I buy organic food whenever possible. It is the only way in the US to be assured that it is GM-free, as well as to know that toxic chemicals were not used in its production. I am unfamiliar with the Iceland store and its typical customer, but the fact that a major chain made the decision to offer organic food is an exciting, if bold, step. However, it is true that to produce quality food is more costly than to just spray on a load of chemicals. The input costs are higher.
S. Chase, Oregon, USA


We must support our organic farmers

Maggie, Canada
Community supported agriculture groups are growing in Canada, where we pay an organic farmer in the spring and get food all during the growing season at a lower price than in stores. The money saved on health care for illnesses that are increasingly hard to pinpoint makes it worthwhile to eat organic. We must support our organic farmers; they need us as we need them!
Maggie, Canada

Organic foods were a fad, just like all those other health fads. It was "in" for a while and now it's "out". Time for everyone to move on.
Richard Read, UK

I seldom buy organic food. I only shop when I run out of stock anyway but I think it hasn't been marketed for efficiently.
Hesham, New Zealand

The word organic is susceptible to abuse. Many growers lay claim to organic farming yet in reality they cut corners in order to substitute quantity for quality. I believe the fault lies within the consumer for accepting substandard products. Fruit and vegetables need not look like manna from the gods, but they should taste thus.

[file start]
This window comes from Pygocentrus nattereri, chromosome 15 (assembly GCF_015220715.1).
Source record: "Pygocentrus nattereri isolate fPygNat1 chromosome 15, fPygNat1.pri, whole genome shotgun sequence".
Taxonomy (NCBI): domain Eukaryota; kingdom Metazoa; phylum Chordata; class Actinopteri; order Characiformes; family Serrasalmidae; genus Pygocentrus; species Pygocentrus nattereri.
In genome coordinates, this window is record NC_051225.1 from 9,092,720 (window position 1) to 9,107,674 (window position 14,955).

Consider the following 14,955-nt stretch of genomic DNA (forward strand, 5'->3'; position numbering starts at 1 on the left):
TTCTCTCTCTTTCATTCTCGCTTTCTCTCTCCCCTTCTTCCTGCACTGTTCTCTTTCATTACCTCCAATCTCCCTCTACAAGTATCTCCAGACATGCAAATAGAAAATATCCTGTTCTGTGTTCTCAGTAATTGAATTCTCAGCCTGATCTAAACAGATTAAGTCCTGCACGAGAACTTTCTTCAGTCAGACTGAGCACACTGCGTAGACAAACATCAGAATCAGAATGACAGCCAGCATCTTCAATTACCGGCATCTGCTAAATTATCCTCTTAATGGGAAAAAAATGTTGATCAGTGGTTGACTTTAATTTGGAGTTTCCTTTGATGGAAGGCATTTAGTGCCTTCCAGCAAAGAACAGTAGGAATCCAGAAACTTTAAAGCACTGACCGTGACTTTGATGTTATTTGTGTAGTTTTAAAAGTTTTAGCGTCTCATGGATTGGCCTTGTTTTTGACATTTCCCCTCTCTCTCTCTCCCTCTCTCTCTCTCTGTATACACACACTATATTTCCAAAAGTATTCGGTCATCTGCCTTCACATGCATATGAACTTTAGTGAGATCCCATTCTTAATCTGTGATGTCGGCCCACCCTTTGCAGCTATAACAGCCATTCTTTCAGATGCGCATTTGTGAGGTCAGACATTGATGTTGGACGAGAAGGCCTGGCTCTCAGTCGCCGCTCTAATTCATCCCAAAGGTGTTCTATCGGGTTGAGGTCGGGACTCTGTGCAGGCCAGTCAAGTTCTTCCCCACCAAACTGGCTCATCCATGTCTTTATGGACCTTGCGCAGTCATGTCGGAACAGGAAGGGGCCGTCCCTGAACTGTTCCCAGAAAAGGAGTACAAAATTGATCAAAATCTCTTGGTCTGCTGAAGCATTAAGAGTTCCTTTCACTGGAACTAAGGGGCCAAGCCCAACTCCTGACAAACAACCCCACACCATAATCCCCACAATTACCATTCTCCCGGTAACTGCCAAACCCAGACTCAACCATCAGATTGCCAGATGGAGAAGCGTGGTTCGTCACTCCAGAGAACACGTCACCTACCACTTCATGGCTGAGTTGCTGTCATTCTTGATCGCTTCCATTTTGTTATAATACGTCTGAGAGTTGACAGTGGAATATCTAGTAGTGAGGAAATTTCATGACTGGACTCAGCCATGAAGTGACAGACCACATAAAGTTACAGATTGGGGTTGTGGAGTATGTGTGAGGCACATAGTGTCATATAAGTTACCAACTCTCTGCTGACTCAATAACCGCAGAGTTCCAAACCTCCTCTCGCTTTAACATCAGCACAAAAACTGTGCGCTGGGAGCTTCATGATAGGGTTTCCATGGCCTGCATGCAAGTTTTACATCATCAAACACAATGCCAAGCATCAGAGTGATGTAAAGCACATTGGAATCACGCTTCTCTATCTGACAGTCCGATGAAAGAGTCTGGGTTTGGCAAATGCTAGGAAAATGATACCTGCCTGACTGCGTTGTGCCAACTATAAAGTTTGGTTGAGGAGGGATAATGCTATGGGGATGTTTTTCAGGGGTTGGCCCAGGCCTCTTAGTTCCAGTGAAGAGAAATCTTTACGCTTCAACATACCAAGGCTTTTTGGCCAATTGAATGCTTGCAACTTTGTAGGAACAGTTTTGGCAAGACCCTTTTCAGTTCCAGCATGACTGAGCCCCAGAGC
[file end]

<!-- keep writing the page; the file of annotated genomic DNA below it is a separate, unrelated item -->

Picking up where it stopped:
Sandi Ashworth, New Zealand

Given that Iceland's image is inexorably linked with frozen TV dinners and other assorted junk food, they really are the last supermarket you would expect to benefit from people buying organic. The people who are prepared to pay the premium for organic produce are doing so for fresh produce, not frozen. Iceland are paying the price for jumping on an inappropriate bandwagon.
Richard, UK


Grow your own or support your local organic farmers

Lindsay Ponting, UK
In reply to GS Brown of New Zealand, the general health of the population may be rising in NZ but it certainly isn't in the UK. When I was at school I don't remember any child having asthma, and look at them all now. There is also far more cancer than there was years ago. Plus the obesity rate is rising sharply. I buy organic all the time, but locally and freshly grown. If you buy from a supermarket it probably won't taste better, although I will be freer of chemicals. My father grew vegetables and they tasted divine compared to supermarket stuff. However, if people could analyse the food they were eating and understand what was in most of it they'd all be agitating for organic, no matter what the cost! Grow your own or support your local organic farmers.